Netflix has always known that some of its account holders share their passwords, but up until now, it’s refrained from tackling the issue head-on.
That could be about to change, however, as the video-streaming giant is currently experimenting with a message that tells people to create their own Netflix account if they’re not living in the same household as the owner of the account they’re trying to sign into.
Spotted this week by GammaWire, the test currently appears to be targeting a small number of people, though it could be rolled out more widely in the future and eventually become a permanent fixture.
So, how does it work?
Well, when someone goes to sign in, a message pops up saying: “If you don’t live with the owner of this account, you need your own account to keep watching.” It then says it will send a verification code to the account owner for you to enter. Of course, if you’re using your buddy’s password, he or she could simply forward the code to you, but it’s an extra step that may not always be convenient for the account holder to carry out.
According to GammaWire’s report, most of the people got around the verification part by clicking on the “verify later” button that also appears with the message, with the warning yet to show up again.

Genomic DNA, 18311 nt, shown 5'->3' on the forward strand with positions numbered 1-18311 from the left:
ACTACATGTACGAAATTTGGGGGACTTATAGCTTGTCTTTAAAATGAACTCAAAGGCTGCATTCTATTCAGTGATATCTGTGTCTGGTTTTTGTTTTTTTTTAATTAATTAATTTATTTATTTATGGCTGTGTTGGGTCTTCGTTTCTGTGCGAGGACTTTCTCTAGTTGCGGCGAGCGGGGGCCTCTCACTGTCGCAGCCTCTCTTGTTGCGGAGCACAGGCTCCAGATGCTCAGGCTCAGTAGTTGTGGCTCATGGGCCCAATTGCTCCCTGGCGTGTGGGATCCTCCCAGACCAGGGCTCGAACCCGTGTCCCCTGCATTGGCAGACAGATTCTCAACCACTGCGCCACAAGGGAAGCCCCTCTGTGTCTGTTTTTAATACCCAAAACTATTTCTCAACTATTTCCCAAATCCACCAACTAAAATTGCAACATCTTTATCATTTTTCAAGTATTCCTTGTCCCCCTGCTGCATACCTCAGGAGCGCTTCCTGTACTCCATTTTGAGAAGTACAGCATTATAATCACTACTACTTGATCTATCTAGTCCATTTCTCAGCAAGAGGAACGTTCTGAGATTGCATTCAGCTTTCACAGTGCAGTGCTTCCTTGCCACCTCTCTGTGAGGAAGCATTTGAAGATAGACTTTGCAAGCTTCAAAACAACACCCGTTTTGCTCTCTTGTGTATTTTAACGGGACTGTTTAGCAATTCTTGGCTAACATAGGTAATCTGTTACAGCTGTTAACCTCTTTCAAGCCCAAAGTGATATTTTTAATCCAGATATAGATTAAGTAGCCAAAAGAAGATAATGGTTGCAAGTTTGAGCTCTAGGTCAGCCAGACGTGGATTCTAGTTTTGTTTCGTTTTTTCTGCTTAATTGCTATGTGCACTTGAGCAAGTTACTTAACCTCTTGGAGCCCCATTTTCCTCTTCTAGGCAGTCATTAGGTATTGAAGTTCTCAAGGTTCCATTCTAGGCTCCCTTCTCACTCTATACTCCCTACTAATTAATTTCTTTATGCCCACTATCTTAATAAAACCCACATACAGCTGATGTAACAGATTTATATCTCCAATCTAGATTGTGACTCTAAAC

Interestingly, the notice also includes the chance to start a free 30-day trial of the service, a feature that Netflix removed from its service last year.
It’s possible that the message is also an attempt by Netflix to tighten account security to prevent non-members who may have gained passwords by illicit means from logging in.
With the streaming market becoming increasingly competitive in the last couple of years, perhaps we shouldn’t be surprised that Netflix is looking at ways to pull in more users. Of course, there’s no guarantee that the warning message will encourage someone who is using a friend’s password to sign up to the service, but it seems likely that that’s exactly what the test is about — to see how many people the message converts into paid users.
Sharing passwords is not illegal but it does violate Netflix’s terms of service, which states: “The Netflix service and any content viewed through the service are for your personal and non-commercial use only and may not be shared with individuals beyond your household.”
Another section reads: “The account owner should maintain control over the Netflix ready devices that are used to access the service and not reveal the password or details of the payment method associated with the account to anyone … We can terminate your account or place your account on hold in order to protect you, Netflix or our partners from identity theft or other fraudulent activity.”
Digital Trends has reached out to Netflix for comment on the issue and we will update this piece when we hear back.
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